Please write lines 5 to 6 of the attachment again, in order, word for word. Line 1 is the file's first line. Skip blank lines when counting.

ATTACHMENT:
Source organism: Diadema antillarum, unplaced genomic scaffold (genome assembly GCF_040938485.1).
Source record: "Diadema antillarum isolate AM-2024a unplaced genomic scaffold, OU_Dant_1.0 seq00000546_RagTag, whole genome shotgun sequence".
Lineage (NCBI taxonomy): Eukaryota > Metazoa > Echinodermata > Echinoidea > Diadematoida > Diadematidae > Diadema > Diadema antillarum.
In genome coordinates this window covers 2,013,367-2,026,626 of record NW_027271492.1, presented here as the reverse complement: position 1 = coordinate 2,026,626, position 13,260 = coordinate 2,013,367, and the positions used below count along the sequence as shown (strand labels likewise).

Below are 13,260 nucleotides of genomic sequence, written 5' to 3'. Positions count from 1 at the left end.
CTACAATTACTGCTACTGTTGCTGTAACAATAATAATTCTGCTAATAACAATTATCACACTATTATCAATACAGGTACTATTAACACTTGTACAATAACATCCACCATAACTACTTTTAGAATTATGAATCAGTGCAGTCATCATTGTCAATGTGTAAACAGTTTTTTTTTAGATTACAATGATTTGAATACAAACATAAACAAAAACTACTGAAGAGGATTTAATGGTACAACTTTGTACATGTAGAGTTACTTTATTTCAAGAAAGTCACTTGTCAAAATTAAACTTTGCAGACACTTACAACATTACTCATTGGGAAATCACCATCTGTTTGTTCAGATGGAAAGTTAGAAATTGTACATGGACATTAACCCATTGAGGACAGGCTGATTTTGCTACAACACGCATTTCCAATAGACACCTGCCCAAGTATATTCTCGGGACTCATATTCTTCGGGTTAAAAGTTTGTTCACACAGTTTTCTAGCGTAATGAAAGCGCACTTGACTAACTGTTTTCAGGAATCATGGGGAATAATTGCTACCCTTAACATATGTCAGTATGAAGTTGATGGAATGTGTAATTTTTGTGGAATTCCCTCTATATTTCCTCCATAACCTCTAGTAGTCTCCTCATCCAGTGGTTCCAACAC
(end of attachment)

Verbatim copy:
Below are 13,260 nucleotides of genomic sequence, written 5' to 3'. Positions count from 1 at the left end.
CTACAATTACTGCTACTGTTGCTGTAACAATAATAATTCTGCTAATAACAATTATCACACTATTATCAATACAGGTACTATTAACACTTGTACAATAACATCCACCATAACTACTTTTAGAATTATGAATCAGTGCAGTCATCATTGTCAATGTGTAAACAGTTTTTTTTTAGATTACAATGATTTGAATACAAACATAAACAAAAACTACTGAAGAGGATTTAATGGTACAACTTTGTACATGTAGAGTTACTTTATTTCAAGAAAGTCACTTGTCAAAATTAAACTTTGCAGACACTTACAACATTACTCATTGGGAAATCACCATCTGTTTGTTCAGATGGAAAGTTAGAAATTGTACATGGACATTAACCCATTGAGGACAGGCTGATTTTGCTACAACACGCATTTCCAATAGACACCTGCCCAAGTATATTCTCGGGACTCATATTCTTCGGGTTAAAAGTTTGTTCACACAGTTTTCTAGCGTAATGAAAGCGCACTTGACTAACTGTTTTCAGGAATCATGGGGAATAATTGCTACCCTTAACATATGTCAGTATGAAGTTGATGGAATGTGTAATTTTTGTGGAATTCCCTCTATATTTCCTCCATAACCTCTAGTAGTCTCCTCATCCAGTGGTTCCAACAC